Human communication

Palm Beach Gardens woman wins Grammy nomination for children’s song

Is there justice for you? Is there justice for me? Are we really free?

It’s the chorus of “Say Their Names” by Palm Beach Gardens musician and teacher Janis McDavid. The song is featured on 1 Tribe Collective’s “All One Tribe” album, which was nominated for a Grammy Award in this year’s Best Children’s Album category.

“I’m thrilled to be a newly Grammy-nominated children’s singer-songwriter,” McDavid said. “Being part of 1 Tribe Collective has invigorated my drive and passion for what I do.”

McDavid, 45, is the cousin of the late actor Chadwick Boseman, who starred in “Black Panther.” McDavid and Boseman became close when they attended Howard University College of Fine Arts together and, she says, he influenced her music.

Song by singer-songwriter Janis McDavid

“My cousin was a wonderful human being,” McDavid said. “I will always say his name and always remind people of the generous person he was and how he touched so many lives through his work.”

The 1 Tribe Collective is made up of 26 black musical artists, each with the goal of creating beautiful, educational and socially responsible music for families. The “All One Tribe” album can be streamed on most digital music platforms.

“I’m grateful for the exposure that I can get and that these other artists can get now that we’ve been nominated on this huge Grammy platform,” McDavid said.

McDavid’s primary passion is singing for children, whether it be her own special education students or the schools she visits with her instruments and range of accessories to engage children.

Janis McDavid plays with a drum for a group of children.

Since moving from New York to Palm Beach County five years ago, she has been teaching at a small private school in Juno Beach, which has allowed her to work with children through music and movement, as well as the theatre. Before that, she visited schools as a music and movement specialist in New York.

Her favorite song to perform is “Twinkle Twinkle, Little Star” as it quickly silences a children’s room, she said.

“When a baby cries, it’s one of the first things I start singing and it usually works like a charm,” McDavid said. “Classical or traditional children’s songs are the best. They have proven themselves.

His main concert for the past two years, born out of the pandemic, has been virtual. When the pandemic first hit and everyone was told to stay home and schools went online, she started an online Ms. Janis music club that offers free daily music lessons. music and movement/circle on his Facebook page.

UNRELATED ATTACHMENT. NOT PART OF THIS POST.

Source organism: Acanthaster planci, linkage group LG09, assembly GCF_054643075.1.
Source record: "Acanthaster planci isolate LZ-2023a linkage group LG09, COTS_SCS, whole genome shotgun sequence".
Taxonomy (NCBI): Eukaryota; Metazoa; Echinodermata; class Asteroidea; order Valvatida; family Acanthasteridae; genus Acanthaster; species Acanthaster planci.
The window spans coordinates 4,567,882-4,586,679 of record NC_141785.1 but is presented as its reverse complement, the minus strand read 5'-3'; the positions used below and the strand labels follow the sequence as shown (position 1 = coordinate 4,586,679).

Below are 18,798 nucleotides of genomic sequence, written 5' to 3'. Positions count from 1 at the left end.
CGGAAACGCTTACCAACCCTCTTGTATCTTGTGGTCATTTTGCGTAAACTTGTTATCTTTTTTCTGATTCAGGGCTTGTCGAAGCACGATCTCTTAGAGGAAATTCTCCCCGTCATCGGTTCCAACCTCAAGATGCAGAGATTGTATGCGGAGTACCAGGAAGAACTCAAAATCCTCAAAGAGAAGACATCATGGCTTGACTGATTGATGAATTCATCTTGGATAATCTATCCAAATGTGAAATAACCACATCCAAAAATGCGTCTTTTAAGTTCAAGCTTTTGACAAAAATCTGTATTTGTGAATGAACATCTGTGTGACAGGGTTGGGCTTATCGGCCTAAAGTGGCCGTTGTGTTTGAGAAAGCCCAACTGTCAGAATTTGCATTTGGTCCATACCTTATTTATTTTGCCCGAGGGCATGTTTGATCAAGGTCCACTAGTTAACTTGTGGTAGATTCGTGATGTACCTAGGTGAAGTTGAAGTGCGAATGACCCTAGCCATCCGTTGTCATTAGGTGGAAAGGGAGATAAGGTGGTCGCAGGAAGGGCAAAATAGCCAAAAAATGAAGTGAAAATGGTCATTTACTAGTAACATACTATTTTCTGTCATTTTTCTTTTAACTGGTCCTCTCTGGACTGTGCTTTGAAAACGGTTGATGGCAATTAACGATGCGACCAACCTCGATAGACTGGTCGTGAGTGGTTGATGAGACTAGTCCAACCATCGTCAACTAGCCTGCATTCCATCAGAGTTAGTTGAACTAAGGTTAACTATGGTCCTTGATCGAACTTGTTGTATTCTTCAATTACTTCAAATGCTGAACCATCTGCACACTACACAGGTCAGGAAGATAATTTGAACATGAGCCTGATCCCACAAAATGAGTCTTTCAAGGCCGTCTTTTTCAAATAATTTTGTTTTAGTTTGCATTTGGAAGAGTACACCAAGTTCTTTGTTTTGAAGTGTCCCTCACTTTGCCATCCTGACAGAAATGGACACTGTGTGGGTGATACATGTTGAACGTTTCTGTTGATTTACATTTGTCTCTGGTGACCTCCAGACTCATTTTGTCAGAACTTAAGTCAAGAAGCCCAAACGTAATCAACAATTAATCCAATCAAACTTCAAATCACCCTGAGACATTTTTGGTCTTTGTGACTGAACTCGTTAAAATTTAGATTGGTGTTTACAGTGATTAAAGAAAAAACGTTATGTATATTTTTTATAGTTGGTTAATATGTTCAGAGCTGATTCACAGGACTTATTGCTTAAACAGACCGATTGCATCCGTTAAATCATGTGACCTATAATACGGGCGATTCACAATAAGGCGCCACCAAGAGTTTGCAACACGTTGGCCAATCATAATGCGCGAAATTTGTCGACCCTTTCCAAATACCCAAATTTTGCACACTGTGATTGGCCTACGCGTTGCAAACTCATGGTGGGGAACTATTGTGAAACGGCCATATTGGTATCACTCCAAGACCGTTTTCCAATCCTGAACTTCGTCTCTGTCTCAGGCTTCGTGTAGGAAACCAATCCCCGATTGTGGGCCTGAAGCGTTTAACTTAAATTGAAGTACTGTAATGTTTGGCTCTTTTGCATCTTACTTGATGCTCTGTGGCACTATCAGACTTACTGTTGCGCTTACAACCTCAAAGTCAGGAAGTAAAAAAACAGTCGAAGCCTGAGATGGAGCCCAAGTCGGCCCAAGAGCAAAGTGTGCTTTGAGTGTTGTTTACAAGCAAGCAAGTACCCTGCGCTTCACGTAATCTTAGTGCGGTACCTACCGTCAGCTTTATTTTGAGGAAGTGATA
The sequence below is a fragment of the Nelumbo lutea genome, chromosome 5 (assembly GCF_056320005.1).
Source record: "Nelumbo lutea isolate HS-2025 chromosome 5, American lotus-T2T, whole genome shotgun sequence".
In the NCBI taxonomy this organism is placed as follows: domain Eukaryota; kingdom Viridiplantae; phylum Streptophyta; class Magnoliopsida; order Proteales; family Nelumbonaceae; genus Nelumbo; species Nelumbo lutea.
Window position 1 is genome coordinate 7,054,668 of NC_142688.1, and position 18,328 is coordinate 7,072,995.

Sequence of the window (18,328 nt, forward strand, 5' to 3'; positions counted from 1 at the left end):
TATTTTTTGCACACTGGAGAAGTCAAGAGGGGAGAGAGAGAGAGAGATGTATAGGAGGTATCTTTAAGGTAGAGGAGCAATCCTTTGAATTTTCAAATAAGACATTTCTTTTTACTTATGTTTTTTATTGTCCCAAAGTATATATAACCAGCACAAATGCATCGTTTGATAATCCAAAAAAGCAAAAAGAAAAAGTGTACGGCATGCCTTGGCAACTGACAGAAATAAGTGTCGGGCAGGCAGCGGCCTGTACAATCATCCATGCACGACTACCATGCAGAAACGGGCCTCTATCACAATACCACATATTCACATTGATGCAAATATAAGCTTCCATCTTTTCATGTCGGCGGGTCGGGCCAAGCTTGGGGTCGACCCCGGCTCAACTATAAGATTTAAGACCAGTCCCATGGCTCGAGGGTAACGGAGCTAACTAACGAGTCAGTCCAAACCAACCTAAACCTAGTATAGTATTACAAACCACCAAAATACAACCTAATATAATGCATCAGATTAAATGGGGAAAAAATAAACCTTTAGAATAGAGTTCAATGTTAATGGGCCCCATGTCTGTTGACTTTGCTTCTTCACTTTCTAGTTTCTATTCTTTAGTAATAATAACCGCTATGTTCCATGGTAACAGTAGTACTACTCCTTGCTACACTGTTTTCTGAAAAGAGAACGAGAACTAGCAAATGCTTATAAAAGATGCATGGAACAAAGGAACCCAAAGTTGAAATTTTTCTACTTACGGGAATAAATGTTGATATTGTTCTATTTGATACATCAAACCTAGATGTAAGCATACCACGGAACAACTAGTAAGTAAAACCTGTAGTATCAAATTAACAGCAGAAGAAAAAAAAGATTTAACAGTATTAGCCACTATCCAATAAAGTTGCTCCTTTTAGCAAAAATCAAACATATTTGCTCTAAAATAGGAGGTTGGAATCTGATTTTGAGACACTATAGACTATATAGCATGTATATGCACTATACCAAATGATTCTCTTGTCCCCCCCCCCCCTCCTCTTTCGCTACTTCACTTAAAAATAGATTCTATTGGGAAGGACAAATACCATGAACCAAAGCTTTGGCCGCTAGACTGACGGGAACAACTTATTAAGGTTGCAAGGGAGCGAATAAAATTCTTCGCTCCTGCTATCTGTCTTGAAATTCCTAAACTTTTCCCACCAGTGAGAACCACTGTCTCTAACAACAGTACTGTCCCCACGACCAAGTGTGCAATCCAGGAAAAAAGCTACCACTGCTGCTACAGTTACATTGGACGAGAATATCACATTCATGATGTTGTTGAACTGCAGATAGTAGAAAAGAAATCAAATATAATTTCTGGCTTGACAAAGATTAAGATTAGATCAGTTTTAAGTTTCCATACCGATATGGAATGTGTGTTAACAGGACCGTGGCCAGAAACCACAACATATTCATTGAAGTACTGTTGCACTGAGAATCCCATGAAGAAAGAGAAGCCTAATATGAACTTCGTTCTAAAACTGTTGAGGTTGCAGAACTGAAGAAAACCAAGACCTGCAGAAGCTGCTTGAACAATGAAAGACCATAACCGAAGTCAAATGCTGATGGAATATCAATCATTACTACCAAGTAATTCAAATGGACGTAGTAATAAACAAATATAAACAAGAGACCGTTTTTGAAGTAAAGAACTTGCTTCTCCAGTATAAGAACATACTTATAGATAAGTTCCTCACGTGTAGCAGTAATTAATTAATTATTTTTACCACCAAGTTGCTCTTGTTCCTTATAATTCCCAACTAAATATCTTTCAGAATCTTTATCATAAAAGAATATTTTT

“I went live daily for six months and gave it to parents who were stuck at home with their young preschoolers and needed help,” McDavid said. “I offered it for free and the parents could tip me.”

She was happy to do it.

“I had the mentality that we were all in this together. It’s innate in me to want to serve and I’m brimming with creativity, so that’s usually how my serve is displayed. Through creativity.

The bulk of his children’s songs are designed to include movement. She creates songs that help teach the fundamental skills of socialization, gross motor and letter recognition that children develop during the preschool years.

A song called “Shake a Hand” teaches children how to say hello and ask someone how they are and how to react when someone greets you.

Janis McDavid uses a variety of props, including hats, scarves and even bubbles, when she entertains and educates children with songs.

In-person school visits and virtual sessions require considerable preparation. The song list is customized for specific schools, using themes that include seasons, colors, farm, holidays, music, and movement.

“Once I know what theme the school wants, I plan out my song list and the props I’ll need, which could include colorful scarves, musical instruments and pictures,” McDavid said. “For a virtual visit, I have to prepare the school in advance of what the children need to be actively involved during our time together.”

Along with filling her calendar with school events, one of her New Year’s resolutions is to collaborate with more musicians, songwriters and producers. She works with a company called My Personality Pups. She writes songs for an educational program focused on social-emotional learning and also does voice-over work.

McDavid attributes her success to the support she receives from her husband, Clarence Smith, as well as her parents, Billy and Dianne McDavid.

The late Chadwick Boseman, whose film roles included the lead role in "Black Panther," was the cousin and friend of Janis McDavid since they were students at Howard University.

On Grammy night, she said, she will think of Boseman and how she continues her legacy of touching lives through art.

“The last communication I had from him was two signed posters,” McDavid said. “One of the autographed posters was for one of my students with special needs who loved Marvel and Black Panther. The other poster he signed was for me. This one was unexpected, but I’m grateful to see her.

It’s a “Black Panther” poster he signed that says “Miss you Janis.”

To learn more about Janis McDavid, visit